III Communication

Covering The NHL's Conference III Better Than Anyone On The Whole Internet. Like Ma Bell, We Got The III Communication

Month: January, 2014

Happy Hour In The Heptarchy: Minorcan Clam Chowder And Planter’s Punch

by J.R.

It’s five past 5 across Conference III (leave work early, Colorado — you have our permission), time to hit bricks and get that freakin’ weekend started, am I right?

Of course I am.

It’s been a tough week for some of you so loosen your belt, pop a top, grab a spoon and stop being such a sourpuss. III Communication’s got good news for everybody.

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DemocraThree: 31 January 2014

by J.R.

demomk2

Every Friday, bloggers from around The Heptarchy will update us on the news and notes from their teams (with that fancy header image courtesy of Mike D, updated anew this week, and like democracy itself, it’s a perpetual work-in-progress). Yes, we ripped this off from TRH’s Pacific War Room; no, we don’t care. And since we ripped it off, we’ll follow their lead and go in standings order.

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Great Game Previews In History: 31 January 2014

by J.R.

Today In History

472px-Explorer_1_conferenceExplorer I, the first American satellite (and the third overall after a pair of Sputniks), rides to space atop a Juno I rocket, on this day in 1958.

It was the beginning of the successful U.S. space program and, ergo, the beginning of the Cold War Space Race.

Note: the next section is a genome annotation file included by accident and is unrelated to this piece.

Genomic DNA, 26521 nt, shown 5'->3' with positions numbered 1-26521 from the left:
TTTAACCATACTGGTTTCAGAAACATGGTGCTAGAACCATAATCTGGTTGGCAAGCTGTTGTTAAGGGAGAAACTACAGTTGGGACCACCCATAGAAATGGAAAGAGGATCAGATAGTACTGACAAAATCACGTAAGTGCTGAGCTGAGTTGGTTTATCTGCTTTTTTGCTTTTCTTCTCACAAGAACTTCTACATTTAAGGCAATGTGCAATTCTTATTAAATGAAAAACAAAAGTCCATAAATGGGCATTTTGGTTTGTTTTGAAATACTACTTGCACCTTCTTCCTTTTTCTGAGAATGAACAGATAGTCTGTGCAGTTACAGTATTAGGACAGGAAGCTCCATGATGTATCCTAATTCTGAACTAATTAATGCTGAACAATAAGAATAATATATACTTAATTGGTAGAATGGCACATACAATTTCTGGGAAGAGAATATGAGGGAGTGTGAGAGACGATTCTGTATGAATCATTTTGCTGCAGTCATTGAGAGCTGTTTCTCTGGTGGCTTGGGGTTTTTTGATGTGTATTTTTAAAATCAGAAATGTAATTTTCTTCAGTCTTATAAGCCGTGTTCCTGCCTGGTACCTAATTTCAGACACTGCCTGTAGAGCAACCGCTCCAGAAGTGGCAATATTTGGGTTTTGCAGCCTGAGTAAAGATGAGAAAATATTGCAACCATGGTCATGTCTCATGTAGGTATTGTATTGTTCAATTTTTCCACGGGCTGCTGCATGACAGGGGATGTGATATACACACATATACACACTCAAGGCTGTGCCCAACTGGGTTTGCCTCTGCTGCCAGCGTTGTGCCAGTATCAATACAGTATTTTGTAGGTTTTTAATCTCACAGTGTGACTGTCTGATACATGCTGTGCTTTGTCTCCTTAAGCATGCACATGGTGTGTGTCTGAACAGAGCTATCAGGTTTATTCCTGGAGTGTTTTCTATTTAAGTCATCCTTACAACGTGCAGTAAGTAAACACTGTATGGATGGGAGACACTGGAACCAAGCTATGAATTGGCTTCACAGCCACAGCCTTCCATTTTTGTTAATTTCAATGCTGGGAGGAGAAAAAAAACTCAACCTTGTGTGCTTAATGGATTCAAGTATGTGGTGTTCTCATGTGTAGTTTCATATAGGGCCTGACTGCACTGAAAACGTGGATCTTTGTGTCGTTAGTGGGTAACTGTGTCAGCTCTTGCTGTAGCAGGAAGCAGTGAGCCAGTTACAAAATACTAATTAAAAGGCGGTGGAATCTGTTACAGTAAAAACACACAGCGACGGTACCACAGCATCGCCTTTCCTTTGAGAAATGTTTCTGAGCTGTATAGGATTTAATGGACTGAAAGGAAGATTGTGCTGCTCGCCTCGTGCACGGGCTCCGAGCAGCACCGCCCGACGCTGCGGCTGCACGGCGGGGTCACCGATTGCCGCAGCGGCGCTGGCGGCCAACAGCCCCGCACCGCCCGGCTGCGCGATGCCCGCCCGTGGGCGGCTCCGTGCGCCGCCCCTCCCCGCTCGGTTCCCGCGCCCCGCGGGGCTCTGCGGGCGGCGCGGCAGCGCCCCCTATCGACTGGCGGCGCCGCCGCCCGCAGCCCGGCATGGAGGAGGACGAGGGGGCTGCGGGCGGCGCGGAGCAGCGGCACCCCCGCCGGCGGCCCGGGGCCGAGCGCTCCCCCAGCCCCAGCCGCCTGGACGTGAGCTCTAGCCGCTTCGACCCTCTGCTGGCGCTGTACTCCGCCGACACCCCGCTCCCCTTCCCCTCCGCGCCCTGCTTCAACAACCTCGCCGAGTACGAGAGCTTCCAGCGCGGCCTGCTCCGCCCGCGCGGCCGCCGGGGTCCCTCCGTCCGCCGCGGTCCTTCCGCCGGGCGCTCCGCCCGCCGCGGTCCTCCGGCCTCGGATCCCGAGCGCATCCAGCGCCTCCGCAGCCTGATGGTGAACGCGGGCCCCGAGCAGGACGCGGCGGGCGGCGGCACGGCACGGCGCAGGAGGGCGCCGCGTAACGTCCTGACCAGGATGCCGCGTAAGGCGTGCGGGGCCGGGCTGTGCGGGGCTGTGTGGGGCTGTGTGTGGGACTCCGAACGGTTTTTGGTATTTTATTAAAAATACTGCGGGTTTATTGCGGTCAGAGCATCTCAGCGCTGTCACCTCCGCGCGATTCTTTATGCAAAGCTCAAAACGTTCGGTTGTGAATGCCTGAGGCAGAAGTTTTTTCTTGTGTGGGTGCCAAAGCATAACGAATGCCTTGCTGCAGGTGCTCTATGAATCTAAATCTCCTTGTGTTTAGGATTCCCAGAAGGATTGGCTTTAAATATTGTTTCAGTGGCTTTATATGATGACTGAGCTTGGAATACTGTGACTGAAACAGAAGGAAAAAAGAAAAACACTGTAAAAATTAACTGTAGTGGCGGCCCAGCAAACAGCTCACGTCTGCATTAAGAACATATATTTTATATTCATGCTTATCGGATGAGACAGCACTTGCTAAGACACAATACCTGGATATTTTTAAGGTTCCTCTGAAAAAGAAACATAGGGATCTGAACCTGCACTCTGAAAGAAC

It stayed under power for 136 days and in orbit until 1970 making more than 58,000 orbits.

Hers was a scientific mission — part of the International Geophysical Year — but there’s no doubt there was a little of “oh hey Russia we can do that, too (finally!)” involved too. After all, the U.S. trotted out Wernher von Braun at the press conference (as pictured). That’s a little bit of a how-do-you-do to the Soviets.

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Thursday Thirteen: Slip Sliding Away

by J.R.

Every Thursday we bring you III Communication’s Conference III Power Rankings, the Thursday Thirteen.

This week, we’re sliding all over the place.

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Great Game Previews In History: 30 January 2014

by J.R.

Today In History

743px-Execution_of_Cromwell,_Bradshaw_and_Ireton,_1661On January 30, 1661 — two years after his death and 12 years after the execution of Charles I — Oliver Cromwell was exhumed from Westminster Abbey and he was executed even though he was dead:

…the shrouded bodies in open coffins were dragged on a sledge through the streets of London to the gallows, where each body was hanged in full public view until around four o’clock that afternoon. After being taken down, Cromwell’s head was severed with eight blows, placed on a wooden spike on a 20-foot (6.1 m) pole, and raised above Westminster Hall.

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Great Game Previews In History: 29 January 2014

by J.R.

Today in History

an_lushan__military_leader_during_the_tang_dynasty446998c9b8159bbeb173In 757, Chinese Emperor and general An Lushan is assassinated by his favored eunuch Li Zhu’er at the behest of An’s first son, An Qingxu.

An Lushan had gone blind, developed full-body ulcers, and gotten angry (as anyone would if blinded and covered in ulcers) and was in the habit of executing those who angered him. Knowing he was close to the end, it was rumored he planned to name a younger son, An Qing’en, as his successor. Thus, An Qingxu, afraid his father would have him killed, conspired with the eunuch and a general, Yan Zhuang, to instead kill the emperor.